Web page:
‘Angry and frustrated at the way post-2003 Iraq has been run, it is clear that they above all feel the most acute sense of loss from the way Coalition forces removed Saddam from power.  Their lives are no longer secure, their hope for jobs in the government gone, and the only way to redress the imbalance might be for ISIS to take back Baghdad from the hated pro-Iranian government once and for all.’

Widespread oppression, perception of alienating political agenda, deprivation and inequality frame the taking up of arms for many in the Global South as the surest road to income security, power and respect. Iraq, and certainly Syria are no exception. This explanation does not excuse such action, but merely makes these attempts at social, economic and biological survival more down-to-earth.

How then do we arrive at the genocidal massacres and processes put into action by ISIS fighters against groups like the Yazidis? George Orwell speaks of the kind of brutalization of armed individuals, in positions of authority. As a colonial police officer Orwell, despised his commission as much as the people he was sent to police. His essays A Hanging and Shooting an Elephant describe in chilling and vivid terms the process of brutalization experienced by those armed with bullets and power. In A Hanging the procedure of execution is described through the eyes of colonial authority participants: banal and irritating, but necessary. The extinguishing of life is nothing more than a day job. This regressive feature of exposure to violence, structural and direct, creates an environment of normalization and permissiveness.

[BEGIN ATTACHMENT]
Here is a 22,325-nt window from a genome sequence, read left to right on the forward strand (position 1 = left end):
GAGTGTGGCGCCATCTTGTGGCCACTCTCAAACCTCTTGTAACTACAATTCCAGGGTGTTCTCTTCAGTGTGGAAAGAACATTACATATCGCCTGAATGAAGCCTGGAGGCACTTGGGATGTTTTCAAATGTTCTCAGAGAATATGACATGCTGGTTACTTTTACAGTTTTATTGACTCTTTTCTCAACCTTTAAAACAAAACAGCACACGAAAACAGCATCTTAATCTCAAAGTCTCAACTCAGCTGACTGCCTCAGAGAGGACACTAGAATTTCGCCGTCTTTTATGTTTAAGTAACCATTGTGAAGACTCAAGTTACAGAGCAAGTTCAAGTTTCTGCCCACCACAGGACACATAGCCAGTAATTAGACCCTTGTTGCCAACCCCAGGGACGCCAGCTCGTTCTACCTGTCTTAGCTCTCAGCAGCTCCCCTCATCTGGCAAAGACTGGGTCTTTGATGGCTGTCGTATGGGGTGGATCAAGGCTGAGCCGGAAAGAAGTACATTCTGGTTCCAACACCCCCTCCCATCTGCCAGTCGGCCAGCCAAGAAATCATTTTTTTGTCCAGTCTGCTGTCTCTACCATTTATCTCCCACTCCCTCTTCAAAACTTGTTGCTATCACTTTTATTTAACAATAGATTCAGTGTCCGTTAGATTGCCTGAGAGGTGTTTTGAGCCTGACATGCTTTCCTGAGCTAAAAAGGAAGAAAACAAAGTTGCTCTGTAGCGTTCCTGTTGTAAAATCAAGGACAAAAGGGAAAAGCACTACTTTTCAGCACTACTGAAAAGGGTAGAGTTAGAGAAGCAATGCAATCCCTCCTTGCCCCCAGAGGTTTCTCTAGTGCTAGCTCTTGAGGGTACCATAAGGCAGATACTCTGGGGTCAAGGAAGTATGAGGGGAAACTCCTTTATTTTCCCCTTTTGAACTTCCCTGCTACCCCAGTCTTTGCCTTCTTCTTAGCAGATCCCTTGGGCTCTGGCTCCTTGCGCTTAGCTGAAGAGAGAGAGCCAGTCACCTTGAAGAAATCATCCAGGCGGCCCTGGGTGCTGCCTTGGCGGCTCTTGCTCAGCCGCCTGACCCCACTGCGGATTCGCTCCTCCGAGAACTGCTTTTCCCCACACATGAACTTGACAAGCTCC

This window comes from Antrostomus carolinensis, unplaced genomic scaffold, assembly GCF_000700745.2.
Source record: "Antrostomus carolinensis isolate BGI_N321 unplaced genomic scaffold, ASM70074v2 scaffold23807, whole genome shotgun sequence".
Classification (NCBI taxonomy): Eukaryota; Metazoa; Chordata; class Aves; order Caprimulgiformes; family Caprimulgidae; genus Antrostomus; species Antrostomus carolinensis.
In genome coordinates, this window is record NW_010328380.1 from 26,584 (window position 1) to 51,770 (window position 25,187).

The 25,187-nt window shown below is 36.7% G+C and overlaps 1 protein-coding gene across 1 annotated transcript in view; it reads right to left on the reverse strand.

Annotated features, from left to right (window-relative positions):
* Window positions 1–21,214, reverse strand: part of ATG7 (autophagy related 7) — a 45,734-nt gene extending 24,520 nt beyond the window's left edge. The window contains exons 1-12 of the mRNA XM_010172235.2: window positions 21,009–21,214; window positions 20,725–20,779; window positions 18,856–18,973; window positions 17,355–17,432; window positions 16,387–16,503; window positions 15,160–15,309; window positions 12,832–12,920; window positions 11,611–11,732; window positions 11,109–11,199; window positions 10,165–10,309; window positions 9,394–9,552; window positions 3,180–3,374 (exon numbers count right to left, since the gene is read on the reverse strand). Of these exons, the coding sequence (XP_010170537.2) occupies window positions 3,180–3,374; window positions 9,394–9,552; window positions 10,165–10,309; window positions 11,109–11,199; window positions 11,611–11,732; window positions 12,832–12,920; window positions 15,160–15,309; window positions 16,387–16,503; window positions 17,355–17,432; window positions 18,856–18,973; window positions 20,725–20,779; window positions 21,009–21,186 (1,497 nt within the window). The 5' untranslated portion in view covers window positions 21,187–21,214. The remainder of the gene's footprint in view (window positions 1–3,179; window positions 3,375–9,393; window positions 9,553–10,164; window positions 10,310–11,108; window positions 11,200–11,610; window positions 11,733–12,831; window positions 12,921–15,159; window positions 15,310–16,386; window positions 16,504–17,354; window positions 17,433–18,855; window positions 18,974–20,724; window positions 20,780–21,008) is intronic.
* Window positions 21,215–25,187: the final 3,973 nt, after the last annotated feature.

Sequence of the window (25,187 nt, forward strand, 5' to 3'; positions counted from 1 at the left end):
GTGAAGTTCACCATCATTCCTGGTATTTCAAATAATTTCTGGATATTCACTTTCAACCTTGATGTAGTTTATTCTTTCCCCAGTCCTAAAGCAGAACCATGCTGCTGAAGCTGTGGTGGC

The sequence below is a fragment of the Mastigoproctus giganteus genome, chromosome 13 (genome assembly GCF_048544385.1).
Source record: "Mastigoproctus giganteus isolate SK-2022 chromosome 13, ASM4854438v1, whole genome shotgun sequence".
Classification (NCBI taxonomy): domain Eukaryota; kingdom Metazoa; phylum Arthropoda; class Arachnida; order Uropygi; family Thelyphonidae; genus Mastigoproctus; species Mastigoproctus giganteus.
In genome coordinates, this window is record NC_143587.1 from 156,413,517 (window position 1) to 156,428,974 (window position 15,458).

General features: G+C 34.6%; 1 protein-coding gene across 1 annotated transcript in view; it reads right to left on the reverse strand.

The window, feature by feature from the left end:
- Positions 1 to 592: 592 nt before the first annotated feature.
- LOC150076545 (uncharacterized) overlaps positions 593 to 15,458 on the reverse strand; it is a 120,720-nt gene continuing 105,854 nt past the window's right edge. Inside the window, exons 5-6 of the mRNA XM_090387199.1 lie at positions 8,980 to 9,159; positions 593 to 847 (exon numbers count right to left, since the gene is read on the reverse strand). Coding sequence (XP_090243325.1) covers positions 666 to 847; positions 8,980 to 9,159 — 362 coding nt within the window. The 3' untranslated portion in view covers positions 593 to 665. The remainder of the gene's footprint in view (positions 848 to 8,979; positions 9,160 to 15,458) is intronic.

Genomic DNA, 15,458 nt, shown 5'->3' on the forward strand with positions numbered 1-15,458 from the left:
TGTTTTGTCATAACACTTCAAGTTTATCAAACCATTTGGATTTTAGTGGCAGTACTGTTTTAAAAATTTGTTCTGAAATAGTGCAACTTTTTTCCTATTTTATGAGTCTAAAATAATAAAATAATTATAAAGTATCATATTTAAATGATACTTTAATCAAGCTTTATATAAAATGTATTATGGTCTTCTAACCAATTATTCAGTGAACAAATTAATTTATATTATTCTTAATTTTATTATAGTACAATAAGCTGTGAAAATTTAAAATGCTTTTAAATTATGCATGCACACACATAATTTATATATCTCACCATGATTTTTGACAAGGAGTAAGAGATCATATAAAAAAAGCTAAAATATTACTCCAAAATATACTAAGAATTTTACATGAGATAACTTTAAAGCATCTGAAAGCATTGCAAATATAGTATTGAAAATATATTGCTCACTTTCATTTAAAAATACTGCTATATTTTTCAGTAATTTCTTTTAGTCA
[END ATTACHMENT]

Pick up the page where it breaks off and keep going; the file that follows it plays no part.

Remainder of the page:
Christopher Browning, in Ordinary Men: Police Battalion 101 recreates the journey of politically moderate, middle-aged German men from Hamburg on the frontlines of genocide during WWII. From a social psychological perspective these men were presented with narrowing sets of choices within the context of war and necessary camaraderie, that, after months in the field, produced infamous Jew-hunters that forayed into the woods to seek out escapees and send them off for execution as part of Operation Reinhard.

Consider again the starting point of experiencing deprivation, inequality, total warfare, structural violence and even direct violence. Armed with such burdens and bullets, participation in mass violence, from the eyes of the would-be perpetrator, can be justified and, in some cases, considered necessary. Syrians experiencing brutality in refugee camps, under dictatorship, or in combat, and Iraqis experiencing recent invasion, jarring social restructuring, civil war, marginalisation, structural violence and inequality do no doubt exemplify this pattern of participation. ISIS, genocidal or not, is a sure product of mass instability and violence in a region currently without hope for peace. Describing ISIS as genocidal, may not therefore be the point, more so that there are processes and situational dynamics at hand that are very likely to create such a level of destructive action within the political vacuums of both Syria and Iraq.

Is it not surprising, then, that ISIS is currently formed of so many looking for hope in a broken political and socio-economic environment, motivated by the range of desperation, necessity, opportunity or politics and religion?

Chris Davey is a PhD researcher in Peace Studies at the University of Bradford this September. He previously received a Masters at Kingston University in Human Rights and Genocide Studies, and has taught in the Peace and Justice Studies Program at Utah Valley University. He currently researches mass violence and identity in the Great Lakes region.